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Evaluating the ROI of Your Trade Relationships

Channel development is being increasingly scrutinized to evaluate its marketing ROI. As in other marketing departments, automation is being put into place and more emphasis is being placed on research and analytics.  According to Newsfactor, “Trade spending [in Consumer Packaged Goods] ranks second only to the cost of goods on the balance sheet.”

So what is channel development?  Channel development is about creating partnerships upline and downline that bring greater influence, strength and sales to those participating.  Channel marketing is creating propositions to potential partners, marketing to them, and then motivating/incentivizing them.  Channel Marketing Partners are typically vendors, manufacturers, distributors, resellers and retailers, working in cooperation.  They start with a deep understanding of their specific target market. They identify the customer’s business issues and develop an approach to addressing those issues, cooperatively building programs from the ground up. They then assemble the necessary pieces and package them into a solution. The goal is to get customers to buy into the total vision of the Channel Partners.

Designing a system that can manage the complex relationships in channels is no small feat.   In 2004,  CRM Today said that most PRM (partner relationship management) tools out there were like “putting wings on a bus.”  They tried to re-purpose the CRM and it simply did not work.   They share why:

“CRM is fundamentally designed to manage direct sales engagements between a sales representative and a buyer. This mode revolves around collecting and sharing data throughout the customer lifecycle.  PRM, on the other hand, is designed to manage a complex ecosystem comprising legally independent partner organizations. This one-to-many model revolves around aligning business processes across the entire value chain, from vendor, to partner, to customer.”

Today, there are a number of PRM options that are much more sophisticated and designed from the ground up to work for channel managers.  And somewhere along the way, PRM became TPM (trade promotion management) and the term “trade funds” became used for co-op marketing.

A 2008 study by the Consumer Goods Technology group finds that “While only 52 percent of companies in 2008 evaluated trade spending, more and more companies are attempting to implement trade promotion management (TPM) applications to improve TPM analysis in 2009.”  The reason that more companies haven’t taken on a TPM application is due to their complexity and cost.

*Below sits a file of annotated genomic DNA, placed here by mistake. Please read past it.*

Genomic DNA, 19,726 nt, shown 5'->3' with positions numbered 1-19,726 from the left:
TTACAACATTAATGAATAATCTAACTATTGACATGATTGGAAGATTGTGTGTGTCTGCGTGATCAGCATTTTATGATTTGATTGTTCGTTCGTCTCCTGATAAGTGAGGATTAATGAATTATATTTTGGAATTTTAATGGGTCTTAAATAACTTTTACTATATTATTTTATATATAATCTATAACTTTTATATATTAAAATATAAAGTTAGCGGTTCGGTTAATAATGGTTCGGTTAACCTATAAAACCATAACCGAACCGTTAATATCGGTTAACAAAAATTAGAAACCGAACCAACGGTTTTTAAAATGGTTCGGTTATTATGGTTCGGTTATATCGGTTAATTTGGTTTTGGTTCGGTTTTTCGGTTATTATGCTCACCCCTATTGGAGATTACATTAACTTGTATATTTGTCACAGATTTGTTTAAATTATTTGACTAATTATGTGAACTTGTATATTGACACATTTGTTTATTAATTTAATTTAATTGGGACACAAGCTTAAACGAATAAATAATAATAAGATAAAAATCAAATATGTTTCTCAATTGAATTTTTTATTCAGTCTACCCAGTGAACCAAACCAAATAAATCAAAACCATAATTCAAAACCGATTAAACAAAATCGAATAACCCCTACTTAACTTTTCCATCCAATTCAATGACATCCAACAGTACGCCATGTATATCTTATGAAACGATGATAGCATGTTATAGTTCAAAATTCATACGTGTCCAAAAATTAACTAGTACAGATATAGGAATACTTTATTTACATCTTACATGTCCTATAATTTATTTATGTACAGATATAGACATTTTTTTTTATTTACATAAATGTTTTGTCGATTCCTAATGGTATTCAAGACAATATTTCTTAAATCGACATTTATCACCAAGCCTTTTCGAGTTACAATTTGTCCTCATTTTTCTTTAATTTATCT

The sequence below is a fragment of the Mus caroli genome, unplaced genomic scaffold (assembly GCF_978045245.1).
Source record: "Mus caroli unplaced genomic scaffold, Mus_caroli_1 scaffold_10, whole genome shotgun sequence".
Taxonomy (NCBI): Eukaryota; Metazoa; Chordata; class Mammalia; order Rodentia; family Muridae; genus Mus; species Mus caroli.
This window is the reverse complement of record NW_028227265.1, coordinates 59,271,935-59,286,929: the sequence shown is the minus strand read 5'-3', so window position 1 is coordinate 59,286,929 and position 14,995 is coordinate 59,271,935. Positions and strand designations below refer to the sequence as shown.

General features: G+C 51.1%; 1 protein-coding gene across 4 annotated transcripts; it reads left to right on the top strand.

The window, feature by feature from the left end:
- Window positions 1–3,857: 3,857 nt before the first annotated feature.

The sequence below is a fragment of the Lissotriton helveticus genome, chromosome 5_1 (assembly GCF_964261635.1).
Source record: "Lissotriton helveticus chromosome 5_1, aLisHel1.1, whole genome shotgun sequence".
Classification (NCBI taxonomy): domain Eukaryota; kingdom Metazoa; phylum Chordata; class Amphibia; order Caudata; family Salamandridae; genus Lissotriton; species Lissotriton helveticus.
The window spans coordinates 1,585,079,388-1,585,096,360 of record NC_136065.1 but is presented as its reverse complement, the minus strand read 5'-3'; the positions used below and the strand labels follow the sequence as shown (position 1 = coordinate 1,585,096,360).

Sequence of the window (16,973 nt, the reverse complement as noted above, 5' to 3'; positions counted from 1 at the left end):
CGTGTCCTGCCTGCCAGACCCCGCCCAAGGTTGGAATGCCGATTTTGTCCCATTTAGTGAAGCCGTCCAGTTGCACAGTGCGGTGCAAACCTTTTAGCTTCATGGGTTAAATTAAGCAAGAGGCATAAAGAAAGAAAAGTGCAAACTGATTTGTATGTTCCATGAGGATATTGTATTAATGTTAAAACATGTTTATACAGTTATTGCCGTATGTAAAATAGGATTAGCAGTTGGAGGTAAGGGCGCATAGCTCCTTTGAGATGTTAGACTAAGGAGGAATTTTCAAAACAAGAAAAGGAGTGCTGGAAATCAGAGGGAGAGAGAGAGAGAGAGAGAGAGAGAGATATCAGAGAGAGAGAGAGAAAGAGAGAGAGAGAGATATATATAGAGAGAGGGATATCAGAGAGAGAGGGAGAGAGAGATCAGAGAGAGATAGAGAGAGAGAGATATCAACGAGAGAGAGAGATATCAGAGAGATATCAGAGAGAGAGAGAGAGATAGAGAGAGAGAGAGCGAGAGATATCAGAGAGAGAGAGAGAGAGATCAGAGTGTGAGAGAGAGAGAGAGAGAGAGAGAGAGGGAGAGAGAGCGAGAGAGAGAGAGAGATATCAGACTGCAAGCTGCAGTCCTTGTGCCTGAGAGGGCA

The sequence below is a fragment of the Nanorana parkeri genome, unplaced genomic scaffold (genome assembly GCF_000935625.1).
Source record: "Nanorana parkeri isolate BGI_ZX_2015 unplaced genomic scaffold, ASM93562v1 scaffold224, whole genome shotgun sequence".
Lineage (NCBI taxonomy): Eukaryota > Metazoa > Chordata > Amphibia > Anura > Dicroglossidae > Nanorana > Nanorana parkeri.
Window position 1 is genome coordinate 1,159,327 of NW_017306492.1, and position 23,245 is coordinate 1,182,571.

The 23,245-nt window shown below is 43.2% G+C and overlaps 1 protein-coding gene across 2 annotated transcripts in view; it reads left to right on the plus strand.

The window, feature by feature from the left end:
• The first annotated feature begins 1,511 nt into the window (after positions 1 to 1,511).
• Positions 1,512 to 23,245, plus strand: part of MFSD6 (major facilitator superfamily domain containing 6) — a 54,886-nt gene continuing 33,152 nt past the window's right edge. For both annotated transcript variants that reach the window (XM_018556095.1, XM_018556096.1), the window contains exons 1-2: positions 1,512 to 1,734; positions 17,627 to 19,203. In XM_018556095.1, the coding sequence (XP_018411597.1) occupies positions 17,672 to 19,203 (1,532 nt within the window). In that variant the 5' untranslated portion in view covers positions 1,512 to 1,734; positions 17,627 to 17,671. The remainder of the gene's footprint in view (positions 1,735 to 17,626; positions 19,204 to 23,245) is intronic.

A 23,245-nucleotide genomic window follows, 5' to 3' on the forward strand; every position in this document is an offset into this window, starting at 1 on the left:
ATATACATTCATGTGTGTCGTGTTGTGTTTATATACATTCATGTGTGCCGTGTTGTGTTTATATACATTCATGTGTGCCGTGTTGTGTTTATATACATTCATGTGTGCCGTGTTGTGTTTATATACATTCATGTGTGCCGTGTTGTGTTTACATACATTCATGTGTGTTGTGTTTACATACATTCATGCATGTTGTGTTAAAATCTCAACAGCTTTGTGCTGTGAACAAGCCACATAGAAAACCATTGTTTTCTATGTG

Oh, and did I mention cost?  NewsFactor suggests that “Because trade promotion spending can reach 20% or more of sales, a very minimal percentage of improvement [from a TPM] can justify an entire project without reaching too far.”

They then go on to detail ways to lower the cost:  Roll it out slowly and to those who can benefit most, first. Get sales buy-in and usage early in the process. Use an SaaS.  Build real metrics. Eliminate your desire to build unique processes into the system.  Talk with other companies (i.e. software vendor user groups and references) who have implemented a TPM and learn from them. Don’t wait until it’s too late and you make mistakes.

“Many growing CP manufacturers can quickly get inundated with unexpected deductions or make poor decisions about promotions due to a lack of centralized visibility. Many growing manufacturers start facing challenges associated with managing trade promotions when they reach a dozen or more SKUs, or when they start negotiating with their first national retailer, or when they surpass the $10M mark in sales.”

Here are several offerings by TPM vendors to get you started:

The Channel Champion recently attended a TPMA conference (trade promotion marketing association) and found that the key metrics to evaluating channel effectiveness are:

  • Budget to spend
  • Net incremental sales
  • ROI – consumption or shipment based
  • ROI – variable and fixed margin
  • Incremental spend

Add to that list those NewsFactor recommended:

  • Promotion effectiveness
  • Lift improvements
  • Reductions in stock-outs.

As an aside, the company that I work with, C.A. Walker, can support marketing’s efforts in channel development in the following ways:

  • Profile partners to identify new contract opportunities
  • Measure partner “brand fit,” awareness, satisfaction, usage
  • Test partner communications, incentives and promotions

I look forward to learning more about channel marketing developments and sharing them with you here.

trade promotion management (TPM)


  1. September 20th, 2010 at 07:49 | #1

    Channel marketing is a key factor in business these days. you’re up a creek without it.

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